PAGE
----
25.945 football matches, 299 teams, 11 leagues. All including betting odds of 10+ bookers offices. Seems like the perfect database to use predictive analysis on. And the perfect opportunity to use HANA express edition to do all my difficult calculations. While we are at it: let’s also try out the possibilities of connecting HANA to R. In this blog I want to show you how I used R as an ETL tool (yes, as an ETL tool), how I used calculation views within HANA to create my star model and how I used Lumira to do some quick data analysis. All for one reason: breaking the bank and trying to beat the bookies!

This whole thing started when I stumbled upon this database on Kaggle, while looking for some cool data to try out my colleagues newly obtained Intel Nuc with HANA express edition installed on it (see also his blog). Football has always been one my favourite sports and I did put in some occational bets in the past. I’m also a huge fan of the Football Manager series by Sports Interactive and always tried to understand how their matchmaking system worked. Now I had the data and the calculation power, with HANA express edition, to get a better insight in the world of bookmakers and predicting the outcome of football games.

I started out with downloading the database which comes in the form of a SQLlite database. Never before did I work with such a database but I was sure that I could easily convert it to CSV files. I was wrong. The database is build up by a Python script that scrapes a website with football matches of different leagues/countries within Europe. The creator of the database did an impressive job by creating a Python script that is also capable of reading the match summary with the most important moments of the games (goalscorers, cards, substitutes, etc.). While this is interesting data for now I wanted to stay with quantitive data so I had to get rid of the text columns in the database. And the simple SQLlite to CSV converter gave me no possibilities to do some basic ETL. So I looked at R.

R is basically a programming language and environment for statistical computing and graphics. R can be enriched with all kinds of libraries, which there are plenty off due to it’s open-source nature. So I was almost certain there was a library out there that could help me with my problems with the database. And there it was: RSQLite.

I loaded the library and this gave me the option to load the SQLlite database into R as a connection. With this connection it was possible to get a basic understanding of the database and it’s content. It also gave me the possibility to fire off some SQL statements at the tables within the database, after which I could write the results into a dataframe (R’s equivalent of a table). So by using some basic R commands I was now able to clean up my dataframe, remove the columns I didn’t need, and do some early data-exploration. After that I had two options: exporting my dataframe as a CSV file or try to write it directly into HANA.

Not wanting to go for the easy route I tried the second option. Again I needed a library that would help me import my dataframe into HANA. This time an older SAP blog post helped me out. The library I needed in this case was RSQL (they are not really creative with their names..). There is a simple statement you can use to get a connection to your HXE system.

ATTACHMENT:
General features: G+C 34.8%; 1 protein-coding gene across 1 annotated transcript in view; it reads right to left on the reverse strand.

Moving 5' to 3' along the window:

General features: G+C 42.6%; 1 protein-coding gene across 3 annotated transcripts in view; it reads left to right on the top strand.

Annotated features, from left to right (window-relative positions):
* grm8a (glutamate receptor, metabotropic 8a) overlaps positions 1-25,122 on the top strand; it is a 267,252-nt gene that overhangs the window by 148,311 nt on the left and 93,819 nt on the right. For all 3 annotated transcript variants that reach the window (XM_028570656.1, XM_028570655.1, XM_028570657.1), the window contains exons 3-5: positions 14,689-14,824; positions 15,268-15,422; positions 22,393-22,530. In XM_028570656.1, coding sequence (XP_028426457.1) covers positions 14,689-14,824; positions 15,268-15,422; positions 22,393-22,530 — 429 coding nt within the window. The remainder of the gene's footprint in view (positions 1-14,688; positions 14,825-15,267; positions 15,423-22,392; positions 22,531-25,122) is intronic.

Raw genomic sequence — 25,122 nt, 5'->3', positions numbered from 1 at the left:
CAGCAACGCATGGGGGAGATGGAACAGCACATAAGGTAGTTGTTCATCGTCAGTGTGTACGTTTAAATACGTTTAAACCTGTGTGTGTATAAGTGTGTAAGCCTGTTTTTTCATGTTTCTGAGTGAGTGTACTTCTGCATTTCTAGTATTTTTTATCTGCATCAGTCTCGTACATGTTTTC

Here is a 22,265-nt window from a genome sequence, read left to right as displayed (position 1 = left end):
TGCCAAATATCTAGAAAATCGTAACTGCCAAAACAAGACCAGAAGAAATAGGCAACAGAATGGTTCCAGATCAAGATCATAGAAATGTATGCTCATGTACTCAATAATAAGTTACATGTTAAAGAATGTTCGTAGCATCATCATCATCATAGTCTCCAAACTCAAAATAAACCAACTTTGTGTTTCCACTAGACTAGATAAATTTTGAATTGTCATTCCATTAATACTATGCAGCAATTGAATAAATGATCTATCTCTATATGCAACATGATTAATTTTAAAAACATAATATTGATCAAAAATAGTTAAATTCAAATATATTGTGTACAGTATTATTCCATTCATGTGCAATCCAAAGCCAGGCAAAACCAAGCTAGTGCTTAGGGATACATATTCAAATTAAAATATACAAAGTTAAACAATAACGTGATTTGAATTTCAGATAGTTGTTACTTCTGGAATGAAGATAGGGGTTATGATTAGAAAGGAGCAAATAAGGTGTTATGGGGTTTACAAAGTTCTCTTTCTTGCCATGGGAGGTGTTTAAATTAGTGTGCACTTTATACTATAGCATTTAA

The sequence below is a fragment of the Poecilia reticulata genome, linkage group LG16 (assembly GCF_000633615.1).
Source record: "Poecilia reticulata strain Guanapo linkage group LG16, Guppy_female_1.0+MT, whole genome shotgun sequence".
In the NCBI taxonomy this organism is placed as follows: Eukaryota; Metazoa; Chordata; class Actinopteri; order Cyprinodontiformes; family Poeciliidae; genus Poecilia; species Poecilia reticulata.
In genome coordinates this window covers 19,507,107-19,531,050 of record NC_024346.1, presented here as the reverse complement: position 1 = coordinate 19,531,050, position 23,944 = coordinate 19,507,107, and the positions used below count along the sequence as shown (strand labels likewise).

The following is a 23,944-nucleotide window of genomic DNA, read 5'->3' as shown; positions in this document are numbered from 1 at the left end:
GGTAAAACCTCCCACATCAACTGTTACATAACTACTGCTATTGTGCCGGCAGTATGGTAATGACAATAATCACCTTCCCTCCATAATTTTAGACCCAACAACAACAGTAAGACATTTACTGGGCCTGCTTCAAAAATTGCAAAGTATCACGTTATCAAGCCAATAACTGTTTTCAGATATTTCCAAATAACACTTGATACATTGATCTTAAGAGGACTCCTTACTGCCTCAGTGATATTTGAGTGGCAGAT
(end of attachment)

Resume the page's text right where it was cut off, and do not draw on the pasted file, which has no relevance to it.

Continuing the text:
Below I have made a screenshot of some of my R script that I used to make a connection to the (local) SQLlite database, to add it to a dataframe, make a connection to HXE and import my data into a table. For the bigger tables (matches, playerstats) I chose the export of CSV files to give me somewhat more control over the import into HXE.

I chose to split the Match table into multiple tables. I figured that when I wanted to make a different model without the betting odds or team formations in the future this would give me some more flexibility. For this model I did want them al together though so I created a calculation view to join the tables back together (see the screenshot below). I also added some calculated columns (this is where the power of HANA really helped me out a lot!) with the actual winner of the game (home, away or draw) and the predicted outcome by the bookmakers. Finally I added the columns that compared the actual outcome of the game and the prediction of the bookmakers, resulting in a right (R), wrong (W) or no bet (N) when no data is present.

Then I used another blog, written by my dear colleague and owner of the Nuc ;-), to connect my model to Lumira so I could do some basic data analysis and visualizations. The end result is shown below.

Some interesting conclusions can be drawn from this analysis:

  • The home team scores about twice as many goals as the away team;
  • This results in about 45% of the matches being won by the home team;
  • Bookmakers only predict about 25% of their matches correctly.

Only 25% predicted correctly, while just guessing the home team would win would give them a 45% chance of being correct. And since bookmakers still seem to make money, this means the bookmakers have other factors that come into play when they calculate their odds. Luckily there is more data present in the database that can possibly help me explain what factors play a role in the outcome of a match. And hopefully this can all result in some predictive model that can help me break the bank ;-). More of that in my next blog!

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